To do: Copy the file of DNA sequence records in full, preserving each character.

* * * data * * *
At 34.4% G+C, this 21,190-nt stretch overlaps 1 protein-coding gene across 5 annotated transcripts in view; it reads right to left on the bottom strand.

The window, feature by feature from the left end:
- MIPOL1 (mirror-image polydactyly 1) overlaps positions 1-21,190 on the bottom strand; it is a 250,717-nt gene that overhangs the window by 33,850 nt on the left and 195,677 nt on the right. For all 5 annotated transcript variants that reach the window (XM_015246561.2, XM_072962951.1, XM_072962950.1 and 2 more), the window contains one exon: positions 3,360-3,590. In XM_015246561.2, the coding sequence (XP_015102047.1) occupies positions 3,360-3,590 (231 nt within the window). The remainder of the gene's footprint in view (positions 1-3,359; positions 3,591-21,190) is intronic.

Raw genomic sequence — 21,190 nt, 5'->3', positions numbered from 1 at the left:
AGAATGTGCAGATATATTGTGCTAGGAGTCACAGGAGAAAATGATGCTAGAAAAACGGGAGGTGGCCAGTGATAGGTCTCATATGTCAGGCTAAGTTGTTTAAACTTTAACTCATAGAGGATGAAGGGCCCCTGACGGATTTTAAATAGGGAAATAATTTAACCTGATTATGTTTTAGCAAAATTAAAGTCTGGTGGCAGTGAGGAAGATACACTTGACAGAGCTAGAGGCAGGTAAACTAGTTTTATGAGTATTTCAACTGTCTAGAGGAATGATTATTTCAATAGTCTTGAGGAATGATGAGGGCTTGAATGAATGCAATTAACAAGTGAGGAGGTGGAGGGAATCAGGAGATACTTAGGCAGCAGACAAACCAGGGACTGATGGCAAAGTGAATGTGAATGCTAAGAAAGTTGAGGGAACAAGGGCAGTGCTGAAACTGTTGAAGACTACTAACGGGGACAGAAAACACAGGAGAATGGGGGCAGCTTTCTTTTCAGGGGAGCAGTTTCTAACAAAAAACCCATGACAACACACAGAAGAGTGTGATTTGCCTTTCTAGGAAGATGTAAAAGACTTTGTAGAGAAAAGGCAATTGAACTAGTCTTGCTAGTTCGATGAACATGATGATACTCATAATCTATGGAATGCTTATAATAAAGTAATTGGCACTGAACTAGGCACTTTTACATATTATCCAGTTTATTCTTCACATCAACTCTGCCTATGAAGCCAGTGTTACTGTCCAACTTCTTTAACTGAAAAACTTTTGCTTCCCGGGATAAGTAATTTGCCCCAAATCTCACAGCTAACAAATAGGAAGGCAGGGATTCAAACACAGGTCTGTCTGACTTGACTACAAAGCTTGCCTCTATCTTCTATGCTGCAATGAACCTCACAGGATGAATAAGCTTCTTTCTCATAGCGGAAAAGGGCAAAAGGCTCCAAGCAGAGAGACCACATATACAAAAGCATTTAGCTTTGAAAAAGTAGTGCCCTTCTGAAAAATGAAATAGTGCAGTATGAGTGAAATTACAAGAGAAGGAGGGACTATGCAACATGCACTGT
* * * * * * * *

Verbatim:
At 34.4% G+C, this 21,190-nt stretch overlaps 1 protein-coding gene across 5 annotated transcripts in view; it reads right to left on the bottom strand.

The window, feature by feature from the left end:
- MIPOL1 (mirror-image polydactyly 1) overlaps positions 1-21,190 on the bottom strand; it is a 250,717-nt gene that overhangs the window by 33,850 nt on the left and 195,677 nt on the right. For all 5 annotated transcript variants that reach the window (XM_015246561.2, XM_072962951.1, XM_072962950.1 and 2 more), the window contains one exon: positions 3,360-3,590. In XM_015246561.2, the coding sequence (XP_015102047.1) occupies positions 3,360-3,590 (231 nt within the window). The remainder of the gene's footprint in view (positions 1-3,359; positions 3,591-21,190) is intronic.

Raw genomic sequence — 21,190 nt, 5'->3', positions numbered from 1 at the left:
AGAATGTGCAGATATATTGTGCTAGGAGTCACAGGAGAAAATGATGCTAGAAAAACGGGAGGTGGCCAGTGATAGGTCTCATATGTCAGGCTAAGTTGTTTAAACTTTAACTCATAGAGGATGAAGGGCCCCTGACGGATTTTAAATAGGGAAATAATTTAACCTGATTATGTTTTAGCAAAATTAAAGTCTGGTGGCAGTGAGGAAGATACACTTGACAGAGCTAGAGGCAGGTAAACTAGTTTTATGAGTATTTCAACTGTCTAGAGGAATGATTATTTCAATAGTCTTGAGGAATGATGAGGGCTTGAATGAATGCAATTAACAAGTGAGGAGGTGGAGGGAATCAGGAGATACTTAGGCAGCAGACAAACCAGGGACTGATGGCAAAGTGAATGTGAATGCTAAGAAAGTTGAGGGAACAAGGGCAGTGCTGAAACTGTTGAAGACTACTAACGGGGACAGAAAACACAGGAGAATGGGGGCAGCTTTCTTTTCAGGGGAGCAGTTTCTAACAAAAAACCCATGACAACACACAGAAGAGTGTGATTTGCCTTTCTAGGAAGATGTAAAAGACTTTGTAGAGAAAAGGCAATTGAACTAGTCTTGCTAGTTCGATGAACATGATGATACTCATAATCTATGGAATGCTTATAATAAAGTAATTGGCACTGAACTAGGCACTTTTACATATTATCCAGTTTATTCTTCACATCAACTCTGCCTATGAAGCCAGTGTTACTGTCCAACTTCTTTAACTGAAAAACTTTTGCTTCCCGGGATAAGTAATTTGCCCCAAATCTCACAGCTAACAAATAGGAAGGCAGGGATTCAAACACAGGTCTGTCTGACTTGACTACAAAGCTTGCCTCTATCTTCTATGCTGCAATGAACCTCACAGGATGAATAAGCTTCTTTCTCATAGCGGAAAAGGGCAAAAGGCTCCAAGCAGAGAGACCACATATACAAAAGCATTTAGCTTTGAAAAAGTAGTGCCCTTCTGAAAAATGAAATAGTGCAGTATGAGTGAAATTACAAGAGAAGGAGGGACTATGCAACATGCACTGT